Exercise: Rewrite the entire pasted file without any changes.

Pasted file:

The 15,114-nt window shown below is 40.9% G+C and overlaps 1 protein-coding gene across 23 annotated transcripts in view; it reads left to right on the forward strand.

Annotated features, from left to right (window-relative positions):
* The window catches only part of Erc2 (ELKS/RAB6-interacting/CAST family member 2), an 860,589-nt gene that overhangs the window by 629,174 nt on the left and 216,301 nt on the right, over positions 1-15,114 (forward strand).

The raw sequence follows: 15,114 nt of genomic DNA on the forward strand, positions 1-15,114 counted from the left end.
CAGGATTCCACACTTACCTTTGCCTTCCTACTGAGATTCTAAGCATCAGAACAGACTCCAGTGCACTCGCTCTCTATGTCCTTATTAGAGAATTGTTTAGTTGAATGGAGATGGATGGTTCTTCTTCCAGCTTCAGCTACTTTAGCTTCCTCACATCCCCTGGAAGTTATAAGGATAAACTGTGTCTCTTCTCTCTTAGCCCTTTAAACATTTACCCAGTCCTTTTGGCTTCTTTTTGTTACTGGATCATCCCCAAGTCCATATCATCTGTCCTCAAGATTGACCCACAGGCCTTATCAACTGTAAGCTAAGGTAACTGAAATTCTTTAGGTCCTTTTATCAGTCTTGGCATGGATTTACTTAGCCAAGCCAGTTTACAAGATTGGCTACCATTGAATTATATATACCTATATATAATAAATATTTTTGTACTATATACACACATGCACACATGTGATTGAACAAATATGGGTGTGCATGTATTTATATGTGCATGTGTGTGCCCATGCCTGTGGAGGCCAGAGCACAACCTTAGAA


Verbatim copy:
The 15,114-nt window shown below is 40.9% G+C and overlaps 1 protein-coding gene across 23 annotated transcripts in view; it reads left to right on the forward strand.

Annotated features, from left to right (window-relative positions):
* The window catches only part of Erc2 (ELKS/RAB6-interacting/CAST family member 2), an 860,589-nt gene that overhangs the window by 629,174 nt on the left and 216,301 nt on the right, over positions 1-15,114 (forward strand).

The raw sequence follows: 15,114 nt of genomic DNA on the forward strand, positions 1-15,114 counted from the left end.
CAGGATTCCACACTTACCTTTGCCTTCCTACTGAGATTCTAAGCATCAGAACAGACTCCAGTGCACTCGCTCTCTATGTCCTTATTAGAGAATTGTTTAGTTGAATGGAGATGGATGGTTCTTCTTCCAGCTTCAGCTACTTTAGCTTCCTCACATCCCCTGGAAGTTATAAGGATAAACTGTGTCTCTTCTCTCTTAGCCCTTTAAACATTTACCCAGTCCTTTTGGCTTCTTTTTGTTACTGGATCATCCCCAAGTCCATATCATCTGTCCTCAAGATTGACCCACAGGCCTTATCAACTGTAAGCTAAGGTAACTGAAATTCTTTAGGTCCTTTTATCAGTCTTGGCATGGATTTACTTAGCCAAGCCAGTTTACAAGATTGGCTACCATTGAATTATATATACCTATATATAATAAATATTTTTGTACTATATACACACATGCACACATGTGATTGAACAAATATGGGTGTGCATGTATTTATATGTGCATGTGTGTGCCCATGCCTGTGGAGGCCAGAGCACAACCTTAGAA